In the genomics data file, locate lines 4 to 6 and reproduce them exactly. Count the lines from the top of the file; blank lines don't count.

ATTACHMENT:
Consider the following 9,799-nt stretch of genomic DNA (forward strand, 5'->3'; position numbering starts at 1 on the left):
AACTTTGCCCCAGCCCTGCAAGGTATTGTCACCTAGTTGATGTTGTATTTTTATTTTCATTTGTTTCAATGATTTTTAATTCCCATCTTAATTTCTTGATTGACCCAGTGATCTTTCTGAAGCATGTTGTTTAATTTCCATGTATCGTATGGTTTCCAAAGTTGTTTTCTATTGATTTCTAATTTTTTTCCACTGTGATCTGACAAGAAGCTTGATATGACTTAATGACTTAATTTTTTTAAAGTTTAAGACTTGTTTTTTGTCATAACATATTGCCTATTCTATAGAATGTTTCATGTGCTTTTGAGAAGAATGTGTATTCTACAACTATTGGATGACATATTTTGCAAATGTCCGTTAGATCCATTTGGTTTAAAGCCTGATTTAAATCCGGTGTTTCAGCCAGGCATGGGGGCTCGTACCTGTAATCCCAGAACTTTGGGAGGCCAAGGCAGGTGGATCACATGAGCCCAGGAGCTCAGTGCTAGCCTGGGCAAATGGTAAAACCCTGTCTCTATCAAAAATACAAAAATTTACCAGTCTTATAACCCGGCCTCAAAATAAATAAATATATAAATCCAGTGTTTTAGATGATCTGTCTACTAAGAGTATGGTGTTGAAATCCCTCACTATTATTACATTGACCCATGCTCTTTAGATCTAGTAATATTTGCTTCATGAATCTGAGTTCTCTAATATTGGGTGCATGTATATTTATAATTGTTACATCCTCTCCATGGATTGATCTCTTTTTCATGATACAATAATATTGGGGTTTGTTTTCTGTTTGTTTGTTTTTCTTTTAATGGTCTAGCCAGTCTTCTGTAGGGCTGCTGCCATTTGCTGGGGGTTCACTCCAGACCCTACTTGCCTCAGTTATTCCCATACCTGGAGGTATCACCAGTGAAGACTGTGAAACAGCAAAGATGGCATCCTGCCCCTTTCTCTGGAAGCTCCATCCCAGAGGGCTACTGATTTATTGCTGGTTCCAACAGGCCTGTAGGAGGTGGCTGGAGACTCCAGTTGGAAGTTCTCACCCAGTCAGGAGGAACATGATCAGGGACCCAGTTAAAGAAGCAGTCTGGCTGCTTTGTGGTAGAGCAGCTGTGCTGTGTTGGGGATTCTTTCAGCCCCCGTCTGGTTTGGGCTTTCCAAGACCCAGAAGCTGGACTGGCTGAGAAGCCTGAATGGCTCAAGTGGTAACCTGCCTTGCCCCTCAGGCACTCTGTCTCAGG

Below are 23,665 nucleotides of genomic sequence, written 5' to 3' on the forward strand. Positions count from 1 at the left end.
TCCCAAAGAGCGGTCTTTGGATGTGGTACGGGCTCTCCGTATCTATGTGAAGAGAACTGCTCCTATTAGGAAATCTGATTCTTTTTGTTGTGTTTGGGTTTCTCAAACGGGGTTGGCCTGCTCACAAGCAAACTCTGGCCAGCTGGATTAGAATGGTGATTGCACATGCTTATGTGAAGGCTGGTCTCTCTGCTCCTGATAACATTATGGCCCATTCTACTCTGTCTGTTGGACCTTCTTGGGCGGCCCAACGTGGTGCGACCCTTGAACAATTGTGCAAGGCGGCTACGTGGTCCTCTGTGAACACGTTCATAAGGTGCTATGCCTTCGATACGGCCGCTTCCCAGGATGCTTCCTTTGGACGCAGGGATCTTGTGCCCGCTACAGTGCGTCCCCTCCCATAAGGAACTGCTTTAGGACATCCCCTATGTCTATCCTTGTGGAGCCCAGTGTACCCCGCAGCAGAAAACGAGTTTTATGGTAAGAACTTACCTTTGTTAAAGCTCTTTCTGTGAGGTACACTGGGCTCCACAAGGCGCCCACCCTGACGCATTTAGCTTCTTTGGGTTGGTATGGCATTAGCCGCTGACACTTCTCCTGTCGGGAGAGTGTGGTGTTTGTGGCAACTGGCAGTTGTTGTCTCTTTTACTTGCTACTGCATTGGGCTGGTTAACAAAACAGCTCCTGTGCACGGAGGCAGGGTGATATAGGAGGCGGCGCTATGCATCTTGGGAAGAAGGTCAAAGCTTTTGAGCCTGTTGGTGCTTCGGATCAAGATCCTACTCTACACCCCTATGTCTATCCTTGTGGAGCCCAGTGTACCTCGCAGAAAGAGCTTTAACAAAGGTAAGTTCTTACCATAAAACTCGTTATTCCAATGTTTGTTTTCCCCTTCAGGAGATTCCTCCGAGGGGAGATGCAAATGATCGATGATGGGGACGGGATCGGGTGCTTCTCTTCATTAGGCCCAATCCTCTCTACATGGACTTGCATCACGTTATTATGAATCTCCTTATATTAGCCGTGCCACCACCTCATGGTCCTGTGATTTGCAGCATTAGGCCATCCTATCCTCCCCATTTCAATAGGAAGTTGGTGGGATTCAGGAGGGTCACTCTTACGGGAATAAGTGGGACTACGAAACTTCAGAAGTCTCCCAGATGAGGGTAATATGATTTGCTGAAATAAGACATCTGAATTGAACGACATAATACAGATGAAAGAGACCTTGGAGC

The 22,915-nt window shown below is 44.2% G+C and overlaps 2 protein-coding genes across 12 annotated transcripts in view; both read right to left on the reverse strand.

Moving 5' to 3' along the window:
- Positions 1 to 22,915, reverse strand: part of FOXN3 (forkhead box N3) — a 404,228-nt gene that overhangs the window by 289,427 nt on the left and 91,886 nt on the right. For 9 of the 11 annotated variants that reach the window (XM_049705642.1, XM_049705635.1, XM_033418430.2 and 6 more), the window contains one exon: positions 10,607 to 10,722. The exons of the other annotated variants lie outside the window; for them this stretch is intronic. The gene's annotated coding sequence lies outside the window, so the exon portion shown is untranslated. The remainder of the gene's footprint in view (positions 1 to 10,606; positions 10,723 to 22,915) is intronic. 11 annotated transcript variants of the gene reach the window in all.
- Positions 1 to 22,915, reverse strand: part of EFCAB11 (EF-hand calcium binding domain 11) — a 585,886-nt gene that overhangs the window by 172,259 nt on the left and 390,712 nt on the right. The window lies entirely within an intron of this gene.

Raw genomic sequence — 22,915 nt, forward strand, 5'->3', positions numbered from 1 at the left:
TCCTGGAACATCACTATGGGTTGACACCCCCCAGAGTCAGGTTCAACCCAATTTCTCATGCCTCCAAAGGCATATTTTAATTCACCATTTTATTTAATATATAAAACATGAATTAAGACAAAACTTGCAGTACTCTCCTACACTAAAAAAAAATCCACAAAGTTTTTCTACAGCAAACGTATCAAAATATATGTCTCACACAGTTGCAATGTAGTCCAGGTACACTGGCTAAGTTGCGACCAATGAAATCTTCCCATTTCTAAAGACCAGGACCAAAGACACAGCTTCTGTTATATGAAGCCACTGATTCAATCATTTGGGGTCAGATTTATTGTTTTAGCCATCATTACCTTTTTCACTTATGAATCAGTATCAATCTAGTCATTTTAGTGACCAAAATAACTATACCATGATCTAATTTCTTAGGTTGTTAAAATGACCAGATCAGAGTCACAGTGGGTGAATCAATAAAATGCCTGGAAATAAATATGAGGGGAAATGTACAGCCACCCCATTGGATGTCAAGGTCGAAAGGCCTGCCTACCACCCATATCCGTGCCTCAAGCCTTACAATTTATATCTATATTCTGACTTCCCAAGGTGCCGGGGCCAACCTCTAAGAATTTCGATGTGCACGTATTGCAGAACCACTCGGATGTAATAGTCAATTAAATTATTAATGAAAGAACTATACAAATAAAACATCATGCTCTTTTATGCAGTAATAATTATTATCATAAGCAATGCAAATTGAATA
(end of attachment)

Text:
TCCCAAAGAGCGGTCTTTGGATGTGGTACGGGCTCTCCGTATCTATGTGAAGAGAACTGCTCCTATTAGGAAATCTGATTCTTTTTGTTGTGTTTGGGTTTCTCAAACGGGGTTGGCCTGCTCACAAGCAAACTCTGGCCAGCTGGATTAGAATGGTGATTGCACATGCTTATGTGAAGGCTGGTCTCTCTGCTCCTGATAACATTATGGCCCATTCTACTCTGTCTGTTGGACCTTCTTGGGCGGCCCAACGTGGTGCGACCCTTGAACAATTGTGCAAGGCGGCTACGTGGTCCTCTGTGAACACGTTCATAAGGTGCTATGCCTTCGATACGGCCGCTTCCCAGGATGCTTCCTTTGGACGCAGGGATCTTGTGCCCGCTACAGTGCGTCCCCTCCCATAAGGAACTGCTTTAGGACATCCCCTATGTCTATCCTTGTGGAGCCCAGTGTACCCCGCAGCAGAAAACGAGTTTTATGGTAAGAACTTACCTTTGTTAAAGCTCTTTCTGTGAGGTACACTGGGCTCCACAAGGCGCCCACCCTGACGCATTTAGCTTCTTTGGGTTGGTATGGCATTAGCCGCTGACACTTCTCCTGTCGGGAGAGTGTGGTGTTTGTGGCAACTGGCAGTTGTTGTCTCTTTTACTTGCTACTGCATTGGGCTGGTTAACAAAACAGCTCCTGTGCACGGAGGCAGGGTGATATAGGAGGCGGCGCTATGCATCTTGGGAAGAAGGTCAAAGCTTTTGAGCCTGTTGGTGCTTCGGATCAAGATCCTACTCTACACCCCTATGTCTATCCTTGTGGAGCCCAGTGTACCTCGCAGAAAGAGCTTTAACAAAGGTAAGTTCTTACCATAAAACTCGTTATTCCAATGTTTGTTTTCCCCTTCAGGAGATTCCTCCGAGGGGAGATGCAAATGATCGATGATGGGGACGGGATCGGGTGCTTCTCTTCATTAGGCCCAATCCTCTCTACATGGACTTGCATCACGTTATTATGAATCTCCTTATATTAGCCGTGCCACCACCTCATGGTCCTGTGATTTGCAGCATTAGGCCATCCTATCCTCCCCATTTCAATAGGAAGTTGGTGGGATTCAGGAGGGTCACTCTTACGGGAATAAGTGGGACTACGAAACTTCAGAAGTCTCCCAGATGAGGGTAATATGATTTGCTGAAATAAGACATCTGAATTGAACGACATAATACAGATGAAAGAGACCTTGGAGC

The 22,915-nt window shown below is 44.2% G+C and overlaps 2 protein-coding genes across 12 annotated transcripts in view; both read right to left on the reverse strand.

Moving 5' to 3' along the window: